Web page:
The Human Rights Report 2008 of the US Department of State noted: ‘Although the labor law provides the Emir with authority to set a minimum wage, he did not do so. The average wage of non-citizen workers did not provide a decent standard of living for a worker and family. (…) Many such workers frequently worked seven days per week and more than 12 hours per day with few or no holidays, no overtime pay, and no effective means to redress grievances.’ And furthermore: ‘The rights of non-citizen workers continued to be severely restricted. Some employers mistreated foreign domestic servants, predominantly those from South Asia, Indonesia, and the Philippines. Such mistreatment generally involved the nonpayment or late payment of wages and in some cases involved rape and physical abuse.’ Some foreign embassies provided temporary 48 hour shelter to nationals who had left their employers as a result of abuse or disputes before transferring the case to local government officials. According to their embassies, the majority of cases were resolved within 48 hours. Those not resolved within 48 hours were transferred to the Criminal Evidence and Investigation Department of the Ministry of the Interior for a maximum of seven days. Cases not resolved within seven days were transferred to the labour court, a special section of the first instance civil court.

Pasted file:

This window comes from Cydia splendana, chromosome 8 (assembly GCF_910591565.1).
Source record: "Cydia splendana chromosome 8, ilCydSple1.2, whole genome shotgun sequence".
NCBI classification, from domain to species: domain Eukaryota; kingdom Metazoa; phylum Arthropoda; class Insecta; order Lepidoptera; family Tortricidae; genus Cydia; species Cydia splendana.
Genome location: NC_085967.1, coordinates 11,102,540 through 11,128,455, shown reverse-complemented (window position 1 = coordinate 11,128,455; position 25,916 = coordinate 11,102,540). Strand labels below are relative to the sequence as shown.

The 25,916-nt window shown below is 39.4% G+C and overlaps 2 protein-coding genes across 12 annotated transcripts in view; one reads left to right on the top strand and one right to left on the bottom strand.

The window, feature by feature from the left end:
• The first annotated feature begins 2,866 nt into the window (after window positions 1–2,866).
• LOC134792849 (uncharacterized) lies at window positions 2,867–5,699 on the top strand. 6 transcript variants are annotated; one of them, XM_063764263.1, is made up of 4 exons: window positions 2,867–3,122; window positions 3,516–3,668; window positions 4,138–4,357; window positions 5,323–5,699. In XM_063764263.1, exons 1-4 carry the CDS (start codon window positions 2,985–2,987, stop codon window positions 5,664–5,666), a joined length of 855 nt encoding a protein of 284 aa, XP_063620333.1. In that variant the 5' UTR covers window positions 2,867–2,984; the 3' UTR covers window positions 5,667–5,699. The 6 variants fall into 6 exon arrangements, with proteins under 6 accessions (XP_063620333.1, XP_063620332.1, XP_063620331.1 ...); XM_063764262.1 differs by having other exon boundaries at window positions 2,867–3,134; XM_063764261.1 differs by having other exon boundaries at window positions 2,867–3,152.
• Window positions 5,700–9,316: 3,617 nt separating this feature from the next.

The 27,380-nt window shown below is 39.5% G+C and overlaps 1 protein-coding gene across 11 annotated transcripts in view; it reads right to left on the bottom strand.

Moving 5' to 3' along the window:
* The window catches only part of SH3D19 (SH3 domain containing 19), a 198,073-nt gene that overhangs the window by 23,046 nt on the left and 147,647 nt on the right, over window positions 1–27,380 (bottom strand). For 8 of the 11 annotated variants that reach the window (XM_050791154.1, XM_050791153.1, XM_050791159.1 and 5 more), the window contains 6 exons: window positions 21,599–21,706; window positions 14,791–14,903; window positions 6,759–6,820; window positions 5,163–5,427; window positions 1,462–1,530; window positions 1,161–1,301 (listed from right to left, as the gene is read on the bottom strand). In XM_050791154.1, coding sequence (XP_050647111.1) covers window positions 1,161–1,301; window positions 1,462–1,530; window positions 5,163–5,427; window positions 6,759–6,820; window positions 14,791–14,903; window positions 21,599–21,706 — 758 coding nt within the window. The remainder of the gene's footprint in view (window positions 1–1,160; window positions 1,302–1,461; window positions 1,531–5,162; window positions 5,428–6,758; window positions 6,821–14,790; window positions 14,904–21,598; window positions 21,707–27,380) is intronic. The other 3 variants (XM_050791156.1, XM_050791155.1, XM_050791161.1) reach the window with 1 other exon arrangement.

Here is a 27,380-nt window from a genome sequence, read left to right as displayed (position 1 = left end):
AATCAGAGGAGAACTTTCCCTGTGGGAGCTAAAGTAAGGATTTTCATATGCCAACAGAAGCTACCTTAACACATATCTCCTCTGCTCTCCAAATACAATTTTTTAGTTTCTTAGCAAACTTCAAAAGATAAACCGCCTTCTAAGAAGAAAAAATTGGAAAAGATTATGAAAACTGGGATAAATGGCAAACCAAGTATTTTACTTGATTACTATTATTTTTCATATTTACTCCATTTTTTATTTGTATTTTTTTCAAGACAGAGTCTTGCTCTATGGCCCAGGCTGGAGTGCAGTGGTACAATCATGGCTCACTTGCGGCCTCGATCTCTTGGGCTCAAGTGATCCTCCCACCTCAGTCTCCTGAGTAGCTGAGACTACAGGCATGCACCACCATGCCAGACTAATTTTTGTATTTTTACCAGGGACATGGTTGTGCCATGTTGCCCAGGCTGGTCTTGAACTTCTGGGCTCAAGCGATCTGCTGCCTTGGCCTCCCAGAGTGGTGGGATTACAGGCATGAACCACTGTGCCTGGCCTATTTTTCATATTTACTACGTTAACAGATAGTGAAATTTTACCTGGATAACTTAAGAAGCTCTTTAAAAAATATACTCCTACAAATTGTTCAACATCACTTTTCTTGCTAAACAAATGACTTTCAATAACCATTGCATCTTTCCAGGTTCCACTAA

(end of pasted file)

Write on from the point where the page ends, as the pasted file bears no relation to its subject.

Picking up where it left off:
A considerable portion of the new group of Asian migrants consists of women hoping to work as domestic servants, nannies or waitresses. According to the UN Special Rapporteur on Trafficking in Persons these girls are often confronted with forced labour – including work on farms in Saudi Arabia – and sexual exploitation.